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After a long campaign to recognize the heroism of Congressional Medal of Honor winner Douglas T. Jacobson, the new wing of the Weber Middle School was dedicated in his honor. Among the many guests at the dedication on Friday, Oct. 7, were (left to right): Peggy Dettori, Department Commander of the American Legion in Alaska; Joan Jacobson, wife of Major Douglas T. Jacobson, USMC (Retired); Robert Seiden, president, board of education; Jean Marie-Posner, chairperson, Community Relations Committee, board of education; Marilyn Rodahan, principal, Weber Middle School.

On Friday, Oct. 7, hundreds of Port residents, including elected officials and veterans groups crowded into the library of the Weber Middle School to name Weber's new wing after one of Port's heroes of WWII, Major Douglas T. Jacobson of the United States Marine Corps. The date was selected to coincide with the 60th anniversary of the date President Harry S Truman presented the Congressional Medal of Honor to PFC Jacobson for outstanding bravery during the battle of Iwo Jima in the Pacific.

The impressive standing-room-only gathering included an active Marine detachment, a color guard and Marine veterans clad in bright red Marine Corps windbreakers. Two easels, one draped with Jacobson's Medal of Honor, and second mounted with a picture of President Truman presenting the medal to PFC Jacobson were placed next to the speaker's lectern. Nassau Legislator Craig M. Johnson served as master of ceremonies.

Local veterans groups and a color guard participated in the dedication of the Major Douglas T. Jacobson wing of the Weber Middle School.

Co-chairman of the Veterans Committee, Bart Cosolito read Jacobson's biography. Cosolito's co-chairman Jerry Sears outlined Jacobson's military career and read his citation for bravery. Cosolito said, of 27 Medals of Honor awarded for bravery on Iwo Jima, 14 were awarded posthumously.

Douglas Thomas Jacobson was born in Rochester, NY and raised in Port, the son of a carpenter. He left high school at 17 to join the Marines, and exhibited extraordinary heroism at the invasion of Iwo Jima. He led the assault on Hill 382, the highest point on the island. After a four-day siege, he was credited with the destruction of 16 enemy fortifications and the killing of 75 Japanese soldiers.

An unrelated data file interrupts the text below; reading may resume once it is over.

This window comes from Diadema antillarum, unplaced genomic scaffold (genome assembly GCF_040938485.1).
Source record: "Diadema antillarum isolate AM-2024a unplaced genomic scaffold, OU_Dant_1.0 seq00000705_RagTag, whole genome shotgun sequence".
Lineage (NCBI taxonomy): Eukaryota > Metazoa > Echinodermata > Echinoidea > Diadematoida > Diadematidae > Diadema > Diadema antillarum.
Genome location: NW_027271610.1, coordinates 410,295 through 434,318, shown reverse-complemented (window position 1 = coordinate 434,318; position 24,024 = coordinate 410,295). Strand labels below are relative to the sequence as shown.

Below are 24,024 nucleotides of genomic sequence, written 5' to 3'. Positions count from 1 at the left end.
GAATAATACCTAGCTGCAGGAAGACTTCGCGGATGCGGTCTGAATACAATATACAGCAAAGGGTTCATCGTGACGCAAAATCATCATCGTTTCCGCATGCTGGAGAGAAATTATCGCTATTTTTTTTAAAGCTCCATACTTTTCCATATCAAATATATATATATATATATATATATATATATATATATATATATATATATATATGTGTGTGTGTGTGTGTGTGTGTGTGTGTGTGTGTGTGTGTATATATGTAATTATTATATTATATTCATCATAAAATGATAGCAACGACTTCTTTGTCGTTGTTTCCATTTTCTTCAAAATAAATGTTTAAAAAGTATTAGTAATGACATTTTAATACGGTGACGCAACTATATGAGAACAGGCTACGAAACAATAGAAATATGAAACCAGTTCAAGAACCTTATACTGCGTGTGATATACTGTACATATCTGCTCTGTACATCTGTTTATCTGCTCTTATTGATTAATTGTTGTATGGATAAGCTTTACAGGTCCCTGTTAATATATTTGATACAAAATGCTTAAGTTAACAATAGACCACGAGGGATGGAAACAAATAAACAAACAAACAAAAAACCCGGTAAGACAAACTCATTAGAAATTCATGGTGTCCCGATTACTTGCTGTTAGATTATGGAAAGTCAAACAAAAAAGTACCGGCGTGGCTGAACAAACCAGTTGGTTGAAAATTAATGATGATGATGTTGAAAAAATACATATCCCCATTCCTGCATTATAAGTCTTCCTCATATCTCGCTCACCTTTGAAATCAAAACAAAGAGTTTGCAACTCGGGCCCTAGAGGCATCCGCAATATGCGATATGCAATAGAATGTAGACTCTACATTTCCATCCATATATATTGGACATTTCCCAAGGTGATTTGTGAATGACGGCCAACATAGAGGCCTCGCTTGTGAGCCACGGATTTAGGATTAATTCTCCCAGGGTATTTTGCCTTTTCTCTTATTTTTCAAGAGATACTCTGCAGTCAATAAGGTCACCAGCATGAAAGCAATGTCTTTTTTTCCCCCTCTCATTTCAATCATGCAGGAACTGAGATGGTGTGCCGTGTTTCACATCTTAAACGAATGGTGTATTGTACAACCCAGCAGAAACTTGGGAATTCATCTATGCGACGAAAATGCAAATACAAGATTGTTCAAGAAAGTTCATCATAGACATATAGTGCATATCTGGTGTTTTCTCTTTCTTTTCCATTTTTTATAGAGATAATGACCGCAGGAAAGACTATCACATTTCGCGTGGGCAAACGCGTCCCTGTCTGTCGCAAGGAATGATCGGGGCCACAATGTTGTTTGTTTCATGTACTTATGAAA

The heroism of Jacobson was noted in the editorial 'Tribute To a Hero' which appeared in The Port Washington News in 1945. The editorial noted that Jacobson was the first serviceman on Long Island to receive the Congressional Medal of Honor and labeled his bravery 'one of the noblest expressions of human love.' He received the award from President Harry S Truman at the White House in October 1945. The following day, a parade on Main Street and a reception at the Manhasset Bay Yacht Club were held to honor the returning hero

He reenlisted in the Marines in April 1946 and graduated from officer candidate school after being stationed in China. He ended his military career as a major in 1967 after serving in Vietnam. After retirement, he lived in Marlton and Willingboro in New Jersey and sold real estate. He moved to Florida in 1967 and died there in August 2000.

A Florida veteran's group quickly recognized the contribution Jacobson had made to his country and organized to honor his achievements. In June 2002, there was groundbreaking in Port Charlotte, Florida for the Donald T. Jacobson State Veterans Nursing Home, a 69,000 square foot, 120-bed facility. The ceremony heralded the fifth veteran's nursing home in southwest Florida and was attended by Governor Jeb Bush and Florida Secretary of State Kathleen Harris.

Speakers at the Weber dedication included Superintendent of Schools Dr. Geoffrey N. Gordon, an invocation by Floyd Mackey, chaplain of the American Legion Post, Rob Seiden, president of the board of education. Major Jacobson's widow was present and spoke briefly of her husband's early years in Port. Representatives of Senator Clinton and Assemblyman DiNapoli were present as were a number of representatives of news organizations.

The most poignant moment came with the introduction of Captain Raymond Lopes, an officer who was awarded the Purple Heart for action in Iraq. The audience went silent as the uniformed Marine officer hobbled on crutches to the lectern. In his dress uniform bedecked with ribbons, he spoke of the 14 attributes needed to be a Marine. Marines are required to memorize and recite these attributes. Captain Lopes related the attributes to those personal characteristics of PFC Jacobson, which gave him the strength of character many years ago in Iwo Jima.

The dedication concluded as Art George, commander of the American Legion Post 509 crisply gave the order to 'dismiss the colors.' The ceremony was followed by a reception. Logo
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